After I finished watching, though, a thought struck me. The premise of the episode is absolutely awful: the moon is a giant egg waiting to hatch a giant alien that’s the last of its species, apparently, though how the Doctor knows that is unclear since it is otherwise a complete mystery to him, an alien that will do something to earth, maybe possibly, so, uh, maybe the human race will have to kill it, or not, except that shouldn’t be an issue because the Doctor is either a jerk or an idiot, and I as a classics major should not have enough knowledge of biology and physics to figure out this problem faster than the Doctor and all the scientists of earth, and meanwhile there are single-celled spiders infecting the moon for no good reason. But it’s awful in a way that would have been perfectly at home in classic Doctor Who with a less annoyance-filled version of the summary. And I would have watched it and laughed hysterically and enjoyed myself greatly.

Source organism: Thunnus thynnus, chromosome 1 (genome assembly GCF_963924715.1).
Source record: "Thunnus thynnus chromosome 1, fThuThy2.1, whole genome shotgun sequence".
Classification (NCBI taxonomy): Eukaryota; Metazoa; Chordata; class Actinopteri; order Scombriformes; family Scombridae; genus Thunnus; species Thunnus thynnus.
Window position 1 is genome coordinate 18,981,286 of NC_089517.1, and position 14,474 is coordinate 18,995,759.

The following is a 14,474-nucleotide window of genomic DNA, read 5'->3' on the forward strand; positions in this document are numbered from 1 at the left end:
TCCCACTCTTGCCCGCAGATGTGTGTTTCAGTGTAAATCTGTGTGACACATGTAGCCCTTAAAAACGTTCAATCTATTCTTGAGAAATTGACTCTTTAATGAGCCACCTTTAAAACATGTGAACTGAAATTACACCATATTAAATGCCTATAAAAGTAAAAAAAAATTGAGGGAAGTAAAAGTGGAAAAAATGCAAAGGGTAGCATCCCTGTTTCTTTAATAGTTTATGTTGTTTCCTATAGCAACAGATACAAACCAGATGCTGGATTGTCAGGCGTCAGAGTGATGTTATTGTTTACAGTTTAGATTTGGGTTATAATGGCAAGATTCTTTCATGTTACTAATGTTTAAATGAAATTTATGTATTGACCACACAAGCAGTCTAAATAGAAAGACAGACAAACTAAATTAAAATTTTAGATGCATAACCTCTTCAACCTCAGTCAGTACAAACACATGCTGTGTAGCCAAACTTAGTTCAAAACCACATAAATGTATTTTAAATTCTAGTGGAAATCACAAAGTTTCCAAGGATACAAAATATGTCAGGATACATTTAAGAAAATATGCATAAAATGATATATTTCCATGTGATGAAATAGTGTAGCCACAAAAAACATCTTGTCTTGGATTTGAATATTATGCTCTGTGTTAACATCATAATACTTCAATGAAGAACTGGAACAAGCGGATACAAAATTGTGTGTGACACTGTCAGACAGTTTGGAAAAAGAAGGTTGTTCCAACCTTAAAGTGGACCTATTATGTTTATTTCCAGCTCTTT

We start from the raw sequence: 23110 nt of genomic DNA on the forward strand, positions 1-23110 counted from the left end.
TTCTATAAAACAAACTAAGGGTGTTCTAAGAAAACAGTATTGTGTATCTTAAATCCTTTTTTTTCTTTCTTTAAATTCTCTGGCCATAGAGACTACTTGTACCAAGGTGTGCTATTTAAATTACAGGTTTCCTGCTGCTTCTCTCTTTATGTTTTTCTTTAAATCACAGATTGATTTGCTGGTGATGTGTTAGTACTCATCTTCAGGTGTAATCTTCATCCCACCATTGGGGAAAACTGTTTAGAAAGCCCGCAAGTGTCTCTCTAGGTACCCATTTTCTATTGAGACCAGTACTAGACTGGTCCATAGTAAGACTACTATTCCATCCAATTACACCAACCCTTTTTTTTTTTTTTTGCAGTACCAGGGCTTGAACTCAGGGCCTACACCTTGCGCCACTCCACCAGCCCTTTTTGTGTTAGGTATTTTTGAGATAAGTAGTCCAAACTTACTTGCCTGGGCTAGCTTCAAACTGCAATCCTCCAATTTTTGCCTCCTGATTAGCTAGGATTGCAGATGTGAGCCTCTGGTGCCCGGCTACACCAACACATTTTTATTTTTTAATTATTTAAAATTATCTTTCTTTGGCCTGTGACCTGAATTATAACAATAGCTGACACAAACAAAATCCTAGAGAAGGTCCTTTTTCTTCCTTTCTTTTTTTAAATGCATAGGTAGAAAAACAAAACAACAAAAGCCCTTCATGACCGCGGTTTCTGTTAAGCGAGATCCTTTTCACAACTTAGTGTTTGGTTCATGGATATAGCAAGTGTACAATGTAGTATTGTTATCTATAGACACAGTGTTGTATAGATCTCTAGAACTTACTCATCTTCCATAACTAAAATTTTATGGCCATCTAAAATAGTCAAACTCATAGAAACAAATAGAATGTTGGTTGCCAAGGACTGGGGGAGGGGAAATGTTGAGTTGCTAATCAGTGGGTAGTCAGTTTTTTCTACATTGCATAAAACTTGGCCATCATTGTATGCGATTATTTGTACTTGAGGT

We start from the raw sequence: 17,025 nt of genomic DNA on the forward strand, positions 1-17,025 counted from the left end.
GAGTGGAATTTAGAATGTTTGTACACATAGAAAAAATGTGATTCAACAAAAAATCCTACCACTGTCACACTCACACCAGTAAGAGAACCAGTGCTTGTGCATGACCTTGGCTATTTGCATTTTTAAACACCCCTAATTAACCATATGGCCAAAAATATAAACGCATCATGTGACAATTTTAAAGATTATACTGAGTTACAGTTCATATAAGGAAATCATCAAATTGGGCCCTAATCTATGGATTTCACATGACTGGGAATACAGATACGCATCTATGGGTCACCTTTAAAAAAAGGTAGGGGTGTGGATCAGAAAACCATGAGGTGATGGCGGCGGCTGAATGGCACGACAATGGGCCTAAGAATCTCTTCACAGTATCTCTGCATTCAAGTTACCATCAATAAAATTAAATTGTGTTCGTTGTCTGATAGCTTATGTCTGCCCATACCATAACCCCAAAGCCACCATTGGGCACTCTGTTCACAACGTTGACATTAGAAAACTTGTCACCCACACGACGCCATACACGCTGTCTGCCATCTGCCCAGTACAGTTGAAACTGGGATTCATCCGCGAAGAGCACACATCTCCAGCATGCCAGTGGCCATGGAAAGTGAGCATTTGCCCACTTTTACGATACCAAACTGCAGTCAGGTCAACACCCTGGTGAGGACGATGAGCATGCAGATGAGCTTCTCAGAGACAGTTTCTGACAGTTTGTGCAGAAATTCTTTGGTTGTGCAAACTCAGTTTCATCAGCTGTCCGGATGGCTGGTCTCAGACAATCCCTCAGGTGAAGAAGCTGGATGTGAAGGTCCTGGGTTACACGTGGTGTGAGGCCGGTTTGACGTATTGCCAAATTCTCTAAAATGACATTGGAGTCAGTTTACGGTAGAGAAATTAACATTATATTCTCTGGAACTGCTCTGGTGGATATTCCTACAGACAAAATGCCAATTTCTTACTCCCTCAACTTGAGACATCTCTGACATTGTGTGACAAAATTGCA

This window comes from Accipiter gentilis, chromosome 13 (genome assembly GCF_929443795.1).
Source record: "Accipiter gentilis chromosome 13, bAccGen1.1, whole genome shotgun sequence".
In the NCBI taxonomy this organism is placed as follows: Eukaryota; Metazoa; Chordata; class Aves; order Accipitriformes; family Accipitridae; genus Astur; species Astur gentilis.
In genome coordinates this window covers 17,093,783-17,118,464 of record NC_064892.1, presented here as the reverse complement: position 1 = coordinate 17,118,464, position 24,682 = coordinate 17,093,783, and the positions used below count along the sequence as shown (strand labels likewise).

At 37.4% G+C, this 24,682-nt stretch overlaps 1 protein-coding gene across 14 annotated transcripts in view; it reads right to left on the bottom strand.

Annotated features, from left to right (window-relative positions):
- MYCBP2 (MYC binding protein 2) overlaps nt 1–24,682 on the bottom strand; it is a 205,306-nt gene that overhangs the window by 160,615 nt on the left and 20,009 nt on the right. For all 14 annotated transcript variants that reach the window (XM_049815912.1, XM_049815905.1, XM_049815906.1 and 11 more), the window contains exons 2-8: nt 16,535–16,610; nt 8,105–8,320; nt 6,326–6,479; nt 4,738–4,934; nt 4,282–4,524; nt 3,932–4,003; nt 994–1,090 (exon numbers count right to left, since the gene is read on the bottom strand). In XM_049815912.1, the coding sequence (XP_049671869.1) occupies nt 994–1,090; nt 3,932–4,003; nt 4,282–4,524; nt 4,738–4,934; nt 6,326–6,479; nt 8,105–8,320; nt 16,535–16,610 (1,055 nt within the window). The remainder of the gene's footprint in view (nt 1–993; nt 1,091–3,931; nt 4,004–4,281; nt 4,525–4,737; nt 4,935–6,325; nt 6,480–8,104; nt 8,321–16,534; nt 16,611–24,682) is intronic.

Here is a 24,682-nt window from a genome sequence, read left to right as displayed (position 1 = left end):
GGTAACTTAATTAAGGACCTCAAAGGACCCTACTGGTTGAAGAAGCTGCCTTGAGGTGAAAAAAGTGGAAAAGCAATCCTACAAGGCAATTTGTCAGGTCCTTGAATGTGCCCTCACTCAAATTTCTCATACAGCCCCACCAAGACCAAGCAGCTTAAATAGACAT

To make things more complicated still, there are exceptions to the old-good-new-bad rule. There are some really awful episodes of new Who, which are still fun to watch, particularly in series one. Anything involving the Slitheen, who wander around with zippers in their foreheads (and oh, did the special effects department love that shining blue light effect, they’d never had a budget before – they had a special effect, and by god they were going to use it, over and over and over….) was frankly kind of ridiculous, even coming on the heels of mannequins trying to take over the earth, but it all still worked somehow. My initial theory was that it was due to expectation of that kind of campy quality from fans of the classic show, but new viewers seem to feel the same way.